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Is Your Easton Family Hurricane-Ready?

EASTON, Conn. — Valerie Buckley has lived in Easton since 1975. Whenever there is an extreme storm in town, her house gets hit.

"In 1992, during Hurricane Andrew, an 80-foot oak tree demolished our whole deck and lower roof and took parts of the higher roof," said Buckley, who is Easton's senior center director. She has placed lightning conductors on her house because it has been struck three times in the past. "I never stay home because I'm surrounded by trees."

Buckley plans to hide out in the senior center if Hurricane Irene hits Easton hard. The senior center — which can run on generators — is always offered for Easton residents during a storm.

Hurricane Irene threatens to bring heavy rain, wind, coastal flooding and possible damages to the area by Sunday, according to the National Weather Service . It was upgraded to a Category 3 hurricane Wednesday, calling for a storm surge of 9 to 12 feet and sustained winds of 111 to 130 mph. Damage in a Category 3 storm may be extensive on small buildings with low roofs, large trees and branches, and it may also cause power and water outages.

Only five hurricanes have passed within 75 miles of New York City since 1851 — Hurricane Gloria was the most recent 26 years ago, according to Weather.com.

Weston's Lt. Richard Doyle, Easton's Emergency Management Director, said the town is monitoring the storm and receiving daily updates from the state. A decision will be made Friday afternoon as to how the police department will prepare for the storm and will work with public works, emergency medical services, the fire department and the selectman's office to see what resources will be on standby.

Doyle offered the following tips to prepare for the storm:

• Make sure those who need medication have enough to get through three to seven days.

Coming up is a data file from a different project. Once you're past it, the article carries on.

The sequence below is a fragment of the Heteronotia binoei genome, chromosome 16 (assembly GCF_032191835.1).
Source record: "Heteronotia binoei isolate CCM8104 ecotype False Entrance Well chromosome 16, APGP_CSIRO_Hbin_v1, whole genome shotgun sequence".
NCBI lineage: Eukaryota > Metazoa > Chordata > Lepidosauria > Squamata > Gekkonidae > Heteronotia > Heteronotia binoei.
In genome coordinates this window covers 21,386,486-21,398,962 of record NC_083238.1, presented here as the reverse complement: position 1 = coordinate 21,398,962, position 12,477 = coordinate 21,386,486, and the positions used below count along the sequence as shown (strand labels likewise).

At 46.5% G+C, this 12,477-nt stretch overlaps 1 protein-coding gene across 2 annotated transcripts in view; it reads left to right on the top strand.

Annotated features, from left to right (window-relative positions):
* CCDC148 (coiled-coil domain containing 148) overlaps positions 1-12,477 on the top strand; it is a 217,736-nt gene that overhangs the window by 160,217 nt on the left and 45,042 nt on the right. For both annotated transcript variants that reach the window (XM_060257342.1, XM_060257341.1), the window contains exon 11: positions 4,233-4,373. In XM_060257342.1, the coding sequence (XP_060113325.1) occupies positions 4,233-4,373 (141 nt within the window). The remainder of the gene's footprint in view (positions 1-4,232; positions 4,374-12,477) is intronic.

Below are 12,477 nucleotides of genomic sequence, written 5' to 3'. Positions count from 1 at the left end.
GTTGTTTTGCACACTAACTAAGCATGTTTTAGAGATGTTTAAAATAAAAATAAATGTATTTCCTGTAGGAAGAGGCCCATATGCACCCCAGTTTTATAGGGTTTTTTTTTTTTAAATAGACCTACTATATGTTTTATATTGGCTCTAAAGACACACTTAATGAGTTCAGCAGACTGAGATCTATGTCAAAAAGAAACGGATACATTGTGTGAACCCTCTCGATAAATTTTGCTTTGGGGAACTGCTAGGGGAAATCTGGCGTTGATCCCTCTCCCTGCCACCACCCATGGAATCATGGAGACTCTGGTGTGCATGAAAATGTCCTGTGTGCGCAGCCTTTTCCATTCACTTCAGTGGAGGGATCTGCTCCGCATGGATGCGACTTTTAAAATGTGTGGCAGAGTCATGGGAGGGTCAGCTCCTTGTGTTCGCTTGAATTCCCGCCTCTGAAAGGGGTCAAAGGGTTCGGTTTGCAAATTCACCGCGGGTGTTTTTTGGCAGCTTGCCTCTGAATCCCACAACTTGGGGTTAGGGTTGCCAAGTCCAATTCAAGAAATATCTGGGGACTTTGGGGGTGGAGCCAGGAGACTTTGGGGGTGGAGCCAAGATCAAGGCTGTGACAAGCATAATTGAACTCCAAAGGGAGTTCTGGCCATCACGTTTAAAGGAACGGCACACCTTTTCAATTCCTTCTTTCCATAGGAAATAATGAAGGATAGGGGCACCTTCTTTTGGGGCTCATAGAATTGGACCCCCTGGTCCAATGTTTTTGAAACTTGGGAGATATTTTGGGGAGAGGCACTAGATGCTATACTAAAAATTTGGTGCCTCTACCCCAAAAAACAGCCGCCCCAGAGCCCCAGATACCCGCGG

• If there is a generator in the home, make sure it is in working condition.

• Have first aid kits, flashlights and batteries in an easily accessed area.

• Have one gallon of water for each person for every day to last between three and seven days. Many of Easton's homes rely on well water and won't have running water if there is a power outage. Maintain essential needs by prefilling sinks and tubs with water. Set your refrigerator/freezer on its coldest setting and get cash, fill gas tanks and charge cell phones.

Other tips to prepare for the storm are to:

• Hold a family meeting to discuss the hazards of hurricanes and determine the need to evacuate or relocate. Homes close to the water may need to be prepared to relocate before a storm’s arrival.

• Review insurance policies and secure important papers and valuables.

• Check the roof, windows, doors and landscaping and take precautions, such as removing weak branches from trees; checking shingles, tiles panels and gutters and securing when necessary; closing all windows; and securely fastening shutters.

• Put together pet care items. Accommodate all pets if you must evacuate. Space will be limited in pet-sheltering facilities.

• Choose a safe room — an interior room with no windows — if you need immediate protection.

• Let family, friends and caregivers know about your plans and assemble a list of important phone numbers and contacts.

The senior center supplied emergency boxes to all residents over 60 with the assistance of a grant from the Easton Lions Club. Buckley urges people to remove and replace any dated food or batteries in the box. In the event of bad weather, the senior center may cancel normal transportation but will have the van standing ready if someone needs help.

If the storm hits, Doyle urges Easton residents to stay indoors and let the state and town crews clear the roads. Doyle said during the nor'easter in 2008, routes 58 and 136 were flooded in Easton and many trees were down.

"It's just like a terrible snowstorm. If you don't have to go out, don't go out," said Doyle.

Call 911 only for an emergency. For questions regarding power outages, call Connecticut Light & Power at 860-947-2000.

How are you preparing for the impending storm? Comment below or email shenry@thedailyeaston.com.

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